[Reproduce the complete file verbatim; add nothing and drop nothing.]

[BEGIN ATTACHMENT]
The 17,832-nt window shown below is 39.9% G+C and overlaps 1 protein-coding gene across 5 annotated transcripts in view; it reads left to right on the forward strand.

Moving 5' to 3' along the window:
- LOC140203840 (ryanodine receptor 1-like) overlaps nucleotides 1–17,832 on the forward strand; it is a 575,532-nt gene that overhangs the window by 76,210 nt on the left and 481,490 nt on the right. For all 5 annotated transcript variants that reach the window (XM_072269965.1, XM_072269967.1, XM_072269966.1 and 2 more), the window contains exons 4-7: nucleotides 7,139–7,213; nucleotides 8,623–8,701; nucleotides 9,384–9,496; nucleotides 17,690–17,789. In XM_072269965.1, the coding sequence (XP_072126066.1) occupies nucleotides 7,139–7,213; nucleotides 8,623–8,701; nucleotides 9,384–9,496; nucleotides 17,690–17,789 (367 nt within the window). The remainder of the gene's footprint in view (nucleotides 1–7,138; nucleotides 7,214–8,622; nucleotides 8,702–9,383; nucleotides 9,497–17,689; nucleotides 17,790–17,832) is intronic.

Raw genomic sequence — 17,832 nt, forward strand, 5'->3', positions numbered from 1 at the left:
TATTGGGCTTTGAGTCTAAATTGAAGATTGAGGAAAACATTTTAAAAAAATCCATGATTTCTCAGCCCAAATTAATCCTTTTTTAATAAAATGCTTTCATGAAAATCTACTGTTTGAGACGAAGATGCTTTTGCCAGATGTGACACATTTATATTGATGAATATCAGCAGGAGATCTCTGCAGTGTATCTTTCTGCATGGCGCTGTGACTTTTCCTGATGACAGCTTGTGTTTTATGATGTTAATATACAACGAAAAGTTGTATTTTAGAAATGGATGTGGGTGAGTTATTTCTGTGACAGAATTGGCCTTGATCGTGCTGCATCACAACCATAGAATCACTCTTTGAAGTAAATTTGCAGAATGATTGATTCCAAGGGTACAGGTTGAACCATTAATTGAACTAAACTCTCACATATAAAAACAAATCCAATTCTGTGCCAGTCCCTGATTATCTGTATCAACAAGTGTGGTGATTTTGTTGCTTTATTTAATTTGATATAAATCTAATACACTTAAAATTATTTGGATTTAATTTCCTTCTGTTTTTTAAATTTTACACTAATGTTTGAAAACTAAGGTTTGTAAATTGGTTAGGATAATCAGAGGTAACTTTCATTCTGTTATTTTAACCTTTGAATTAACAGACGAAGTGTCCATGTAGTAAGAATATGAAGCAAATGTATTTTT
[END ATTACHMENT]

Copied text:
The 17,832-nt window shown below is 39.9% G+C and overlaps 1 protein-coding gene across 5 annotated transcripts in view; it reads left to right on the forward strand.

Moving 5' to 3' along the window:
- LOC140203840 (ryanodine receptor 1-like) overlaps nucleotides 1–17,832 on the forward strand; it is a 575,532-nt gene that overhangs the window by 76,210 nt on the left and 481,490 nt on the right. For all 5 annotated transcript variants that reach the window (XM_072269965.1, XM_072269967.1, XM_072269966.1 and 2 more), the window contains exons 4-7: nucleotides 7,139–7,213; nucleotides 8,623–8,701; nucleotides 9,384–9,496; nucleotides 17,690–17,789. In XM_072269965.1, the coding sequence (XP_072126066.1) occupies nucleotides 7,139–7,213; nucleotides 8,623–8,701; nucleotides 9,384–9,496; nucleotides 17,690–17,789 (367 nt within the window). The remainder of the gene's footprint in view (nucleotides 1–7,138; nucleotides 7,214–8,622; nucleotides 8,702–9,383; nucleotides 9,497–17,689; nucleotides 17,790–17,832) is intronic.

Raw genomic sequence — 17,832 nt, forward strand, 5'->3', positions numbered from 1 at the left:
TATTGGGCTTTGAGTCTAAATTGAAGATTGAGGAAAACATTTTAAAAAAATCCATGATTTCTCAGCCCAAATTAATCCTTTTTTAATAAAATGCTTTCATGAAAATCTACTGTTTGAGACGAAGATGCTTTTGCCAGATGTGACACATTTATATTGATGAATATCAGCAGGAGATCTCTGCAGTGTATCTTTCTGCATGGCGCTGTGACTTTTCCTGATGACAGCTTGTGTTTTATGATGTTAATATACAACGAAAAGTTGTATTTTAGAAATGGATGTGGGTGAGTTATTTCTGTGACAGAATTGGCCTTGATCGTGCTGCATCACAACCATAGAATCACTCTTTGAAGTAAATTTGCAGAATGATTGATTCCAAGGGTACAGGTTGAACCATTAATTGAACTAAACTCTCACATATAAAAACAAATCCAATTCTGTGCCAGTCCCTGATTATCTGTATCAACAAGTGTGGTGATTTTGTTGCTTTATTTAATTTGATATAAATCTAATACACTTAAAATTATTTGGATTTAATTTCCTTCTGTTTTTTAAATTTTACACTAATGTTTGAAAACTAAGGTTTGTAAATTGGTTAGGATAATCAGAGGTAACTTTCATTCTGTTATTTTAACCTTTGAATTAACAGACGAAGTGTCCATGTAGTAAGAATATGAAGCAAATGTATTTTT